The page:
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Scientific: Senna didymobotrya (formerly Cassia didymobotrya)
Common: popcorn senna, African senna, peanut butter senna, candelabra tree
Family: Fabaceae (Leguminosae)
Origin: Kenya, Tanzania, and Uganda

Invasive alert: Popcorn senna is recognized as invasive in Hawaii, Australia and Mexico.

Pronounciation: SIN-na da-dye-mo-bo-TRY-a

Hardiness zones
USDA 9-11

Landscape Use: Informal large accent plant, tropical gardens, oasis effect, sensory gardens.

Form & Character: Upright and very open, tender, free spirited to awkward, tropical, warm and festive.

Growth Habit: Evergreen, mostly herbaceous, broadleaf perennial shrub, moderate fast grower to 5- to 10-feet tall in Phoenix with a somewhat greater or lesser spread.

Foliage/Texture: Leaves pinnately compound to 18-inches long, medium green, highly fragrant (smells like burnt movie theatre popcorn), individual leaflets 1-inch long, stems coarsely pubescent; overall medium coarse texture.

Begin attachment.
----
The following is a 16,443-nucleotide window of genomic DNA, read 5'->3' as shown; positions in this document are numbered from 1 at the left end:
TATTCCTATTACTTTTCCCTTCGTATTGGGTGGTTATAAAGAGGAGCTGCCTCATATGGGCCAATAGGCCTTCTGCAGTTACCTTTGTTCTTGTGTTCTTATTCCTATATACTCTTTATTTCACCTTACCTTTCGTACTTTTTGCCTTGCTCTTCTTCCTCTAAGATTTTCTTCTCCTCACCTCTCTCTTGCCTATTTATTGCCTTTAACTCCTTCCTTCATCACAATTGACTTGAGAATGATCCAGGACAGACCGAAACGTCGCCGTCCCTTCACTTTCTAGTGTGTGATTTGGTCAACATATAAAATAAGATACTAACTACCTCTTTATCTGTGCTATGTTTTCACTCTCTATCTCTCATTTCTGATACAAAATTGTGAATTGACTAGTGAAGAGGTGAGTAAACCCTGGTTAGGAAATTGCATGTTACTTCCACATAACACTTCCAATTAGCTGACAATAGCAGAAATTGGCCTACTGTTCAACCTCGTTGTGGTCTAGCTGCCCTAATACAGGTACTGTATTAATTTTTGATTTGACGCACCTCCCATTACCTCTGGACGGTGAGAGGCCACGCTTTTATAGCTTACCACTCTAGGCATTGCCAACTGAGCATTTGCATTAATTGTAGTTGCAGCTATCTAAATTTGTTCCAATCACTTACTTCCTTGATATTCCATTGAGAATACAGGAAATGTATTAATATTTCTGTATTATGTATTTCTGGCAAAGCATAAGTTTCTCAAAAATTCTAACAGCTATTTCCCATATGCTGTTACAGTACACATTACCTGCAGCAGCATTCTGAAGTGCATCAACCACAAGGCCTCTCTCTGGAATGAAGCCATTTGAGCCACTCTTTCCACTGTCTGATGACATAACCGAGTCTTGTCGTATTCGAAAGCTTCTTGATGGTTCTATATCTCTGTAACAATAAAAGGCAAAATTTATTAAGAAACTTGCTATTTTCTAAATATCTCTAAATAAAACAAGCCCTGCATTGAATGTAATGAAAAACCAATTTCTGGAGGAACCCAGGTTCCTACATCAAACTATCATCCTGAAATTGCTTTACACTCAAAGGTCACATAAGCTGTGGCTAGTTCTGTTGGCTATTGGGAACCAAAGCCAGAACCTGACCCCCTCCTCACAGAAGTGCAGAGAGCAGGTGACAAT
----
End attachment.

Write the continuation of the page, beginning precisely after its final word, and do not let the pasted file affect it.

Flowers & Fruits: Terminal racemes (occassionally axillary) of yellow pea flowers in late winter to early spring at same time as other Senna species, but not fragrant; fruits are unsightly, flattened, pods, 5-inches long, green ripening to brown during late spring and summer.

Seasonal Color: Yellow flowers in winter to early spring.

Temperature: Frost and freeze sensitive (will only grow in coastal California, lower deserts of California and Arizona and Florida), but endures the Phoenix summer heat provided plants are well irrigated and protected from the western sun.

Light: Full sun, except no afternoon western summer sun.

Soil: Well-drained soils with good amounts of amended organic matter are best.

Watering: Needs supplemental regular in Phoenix for best vigor.

Pruning: Prune as necessary (and it will be because popcorn senna's growth is not symmetrical) only after flowering, severe renewal pruning after flowering will rejuvenate, but like other Senna taxa make sure to leave some foliage.

Propagation: Seed, mechanical or acid scarification of seed coat is required.

Disease and Pests: Root rot if soil is poorly drained.

Additional comments: This is a quirky, free-spirited, tropical-looking senna that is seldom seen in Phoenix landscapes.